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Reward yourself in ways your brain loves.

As much as we don’t want to admit it, in many ways we humans are still simple creatures. Despite all our high-flying rhetoric, on some level we still motivate on straightforward reward mechanisms. I like to think that the main difference between us and Pavlov’s subjects is that we have more elevated tastes.

Even then, too often what we reserve for ourselves as rewards for a job well done are suboptimal, borne of our more basic instincts. We pretty much have two characters sitting on our shoulders. Let’s call them Dopamine Devil and Stupid Rebound Angel.

Dopamine Devil serves up the usual rewards. And that “serving up” is often literal, in the form of snacks. Speaking for myself, unless I’m being especially prepared and thoughtful, those snacks are usually the yummy stuff (I’m not rewarding myself with celery, folks.)

If it’s not food, it’s retail therapy. Or it can involve both food and spending too much money. Or it can involve food, spending too much money, and a third category of Dopamine Devil reward, which is too-long stretches of profound laziness.

Then Stupid Rebound Angel comes in, allegedly to save us from ourselves, and offers apparently healthy rewards, like taking the dog out for a walk, or hitting the gym, or meditating, or a power nap. These are all totally great and healthy rewards. But they really shouldn’t be rewards per se. They’re really things you should probably be doing anyway as part of an optimal self-care routine. In fact, the more self-punishing you’re feeling, the more you likely need to be doing these things no matter how much scholarship you’re accomplishing.

They’re not so much rewards, in other words. They’re more like things you should do during regularly scheduled breaks. Or spontaneous breaks, for that matter.

Okay then, Berkeley, what do you suggest?

First of all, we at Academic Writers Studio are huge fans of making working as intrinsically rewarding as possible. Think about all of your senses and how you can reward them while you’re working: lighting, aromas, music or soundscapes can all create a much more decadent environment so that you find your work more pleasurable.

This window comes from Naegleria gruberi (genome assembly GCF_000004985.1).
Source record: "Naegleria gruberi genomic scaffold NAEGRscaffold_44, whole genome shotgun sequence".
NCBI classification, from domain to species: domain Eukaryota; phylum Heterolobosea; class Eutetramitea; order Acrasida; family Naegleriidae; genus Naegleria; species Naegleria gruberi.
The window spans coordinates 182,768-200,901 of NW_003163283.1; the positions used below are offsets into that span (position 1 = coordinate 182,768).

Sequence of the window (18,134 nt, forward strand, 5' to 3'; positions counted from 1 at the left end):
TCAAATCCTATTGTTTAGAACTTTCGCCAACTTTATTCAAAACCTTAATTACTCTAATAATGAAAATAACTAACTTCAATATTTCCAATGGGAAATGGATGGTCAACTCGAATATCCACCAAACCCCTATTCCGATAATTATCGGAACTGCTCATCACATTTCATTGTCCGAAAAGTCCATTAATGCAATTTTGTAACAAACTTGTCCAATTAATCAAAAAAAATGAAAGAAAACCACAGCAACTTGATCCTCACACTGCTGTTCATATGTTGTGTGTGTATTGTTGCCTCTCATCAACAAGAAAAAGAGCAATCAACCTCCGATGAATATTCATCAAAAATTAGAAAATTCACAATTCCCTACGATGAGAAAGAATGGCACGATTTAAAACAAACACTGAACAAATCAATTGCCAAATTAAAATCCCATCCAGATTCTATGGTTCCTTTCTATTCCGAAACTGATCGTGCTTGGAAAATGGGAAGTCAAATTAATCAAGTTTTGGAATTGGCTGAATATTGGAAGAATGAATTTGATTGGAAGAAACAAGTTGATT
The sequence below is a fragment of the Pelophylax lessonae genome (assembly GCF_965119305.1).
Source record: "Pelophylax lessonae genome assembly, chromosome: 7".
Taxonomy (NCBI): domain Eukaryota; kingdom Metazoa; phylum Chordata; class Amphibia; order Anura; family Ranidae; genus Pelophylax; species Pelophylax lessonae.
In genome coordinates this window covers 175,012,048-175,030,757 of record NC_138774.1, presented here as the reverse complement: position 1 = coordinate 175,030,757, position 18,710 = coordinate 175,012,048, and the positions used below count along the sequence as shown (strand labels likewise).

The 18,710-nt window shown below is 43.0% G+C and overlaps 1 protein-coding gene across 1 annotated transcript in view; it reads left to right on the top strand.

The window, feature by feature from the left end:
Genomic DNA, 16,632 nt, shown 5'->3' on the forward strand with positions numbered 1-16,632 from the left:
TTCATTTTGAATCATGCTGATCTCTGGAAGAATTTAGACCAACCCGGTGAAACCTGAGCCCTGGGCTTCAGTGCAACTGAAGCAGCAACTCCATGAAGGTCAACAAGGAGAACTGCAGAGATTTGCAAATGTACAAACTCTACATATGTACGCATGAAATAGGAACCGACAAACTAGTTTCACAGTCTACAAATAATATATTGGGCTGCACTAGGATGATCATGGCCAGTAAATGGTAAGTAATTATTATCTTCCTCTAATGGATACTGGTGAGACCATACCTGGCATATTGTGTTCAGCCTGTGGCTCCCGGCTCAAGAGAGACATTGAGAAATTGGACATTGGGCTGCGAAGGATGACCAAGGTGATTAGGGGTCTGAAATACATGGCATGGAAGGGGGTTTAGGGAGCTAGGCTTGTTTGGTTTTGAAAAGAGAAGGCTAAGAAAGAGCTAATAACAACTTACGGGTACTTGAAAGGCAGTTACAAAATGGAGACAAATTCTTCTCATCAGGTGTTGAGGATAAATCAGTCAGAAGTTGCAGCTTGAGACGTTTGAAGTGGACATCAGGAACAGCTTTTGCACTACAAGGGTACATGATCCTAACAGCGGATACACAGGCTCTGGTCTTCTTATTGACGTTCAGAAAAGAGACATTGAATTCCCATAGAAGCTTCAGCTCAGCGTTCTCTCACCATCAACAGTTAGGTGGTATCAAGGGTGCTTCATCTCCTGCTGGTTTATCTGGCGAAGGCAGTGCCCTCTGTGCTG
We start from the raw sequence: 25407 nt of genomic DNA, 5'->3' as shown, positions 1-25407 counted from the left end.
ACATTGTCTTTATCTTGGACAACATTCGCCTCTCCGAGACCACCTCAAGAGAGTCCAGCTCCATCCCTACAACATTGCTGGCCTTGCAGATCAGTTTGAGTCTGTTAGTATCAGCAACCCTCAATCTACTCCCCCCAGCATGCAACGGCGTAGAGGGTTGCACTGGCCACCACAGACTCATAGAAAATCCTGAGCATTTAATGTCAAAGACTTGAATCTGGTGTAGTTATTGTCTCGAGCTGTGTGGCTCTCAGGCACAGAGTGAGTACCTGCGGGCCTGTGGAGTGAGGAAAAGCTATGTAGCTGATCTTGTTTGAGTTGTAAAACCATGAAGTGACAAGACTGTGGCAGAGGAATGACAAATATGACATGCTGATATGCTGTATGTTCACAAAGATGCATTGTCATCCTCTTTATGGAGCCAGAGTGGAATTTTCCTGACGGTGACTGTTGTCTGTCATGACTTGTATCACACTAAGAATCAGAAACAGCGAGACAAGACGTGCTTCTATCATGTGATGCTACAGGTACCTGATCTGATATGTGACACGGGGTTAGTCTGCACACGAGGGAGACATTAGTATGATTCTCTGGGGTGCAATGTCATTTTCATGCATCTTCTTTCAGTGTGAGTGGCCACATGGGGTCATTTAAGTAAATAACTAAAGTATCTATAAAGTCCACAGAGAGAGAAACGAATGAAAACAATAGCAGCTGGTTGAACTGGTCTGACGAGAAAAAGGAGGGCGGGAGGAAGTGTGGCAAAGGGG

That said, you can’t always do all those things, and besides, work has a way of being hard anyway, and you still need some other rewards.

Plan ahead so that you have mindful and deliberate rewards.

It’s fine to use some of Stupid Rebound Angel’s ideas. Just don’t use them in the way Stupid Rebound Angel is suggesting, almost as punishment for the Dopamine Devil’s ideas.

But also choose other things to be go-to rewards, things you have set aside for just that purpose. Here are some ideas:

  • Line up some favorite games on your phone and get your dopamine hit that way. If you want to get even fancier, entice yourself with in-game credits. Give yourself game breaks as a regular-level reward, and then for bigger rewards, spend a buck or two and power up your phone game.
  • Reward yourself with some social media, Reddit, or news-scanning. Then stash interesting stuff to read later as a second reward. You might have some kind of Read Later plug-in on your browser. Or check out the app/website called Pocket. It’s specifically designed for stashing webpages for later retrieval.
  • You can do the same thing with YouTube. Take a YouTube break, but also, as you discover videos on the app or website, look for the “Save to Watch Later” option. This is basically a personal playlist that you can go back to later.

These are just three examples, but there are countless ways you can make and take conscious rewards for reaching your goals.

What’s your experience with this? Do you get caught in that angel/devil dynamic? Or do you experience a different struggle around rewards? What are your favorite rewards?

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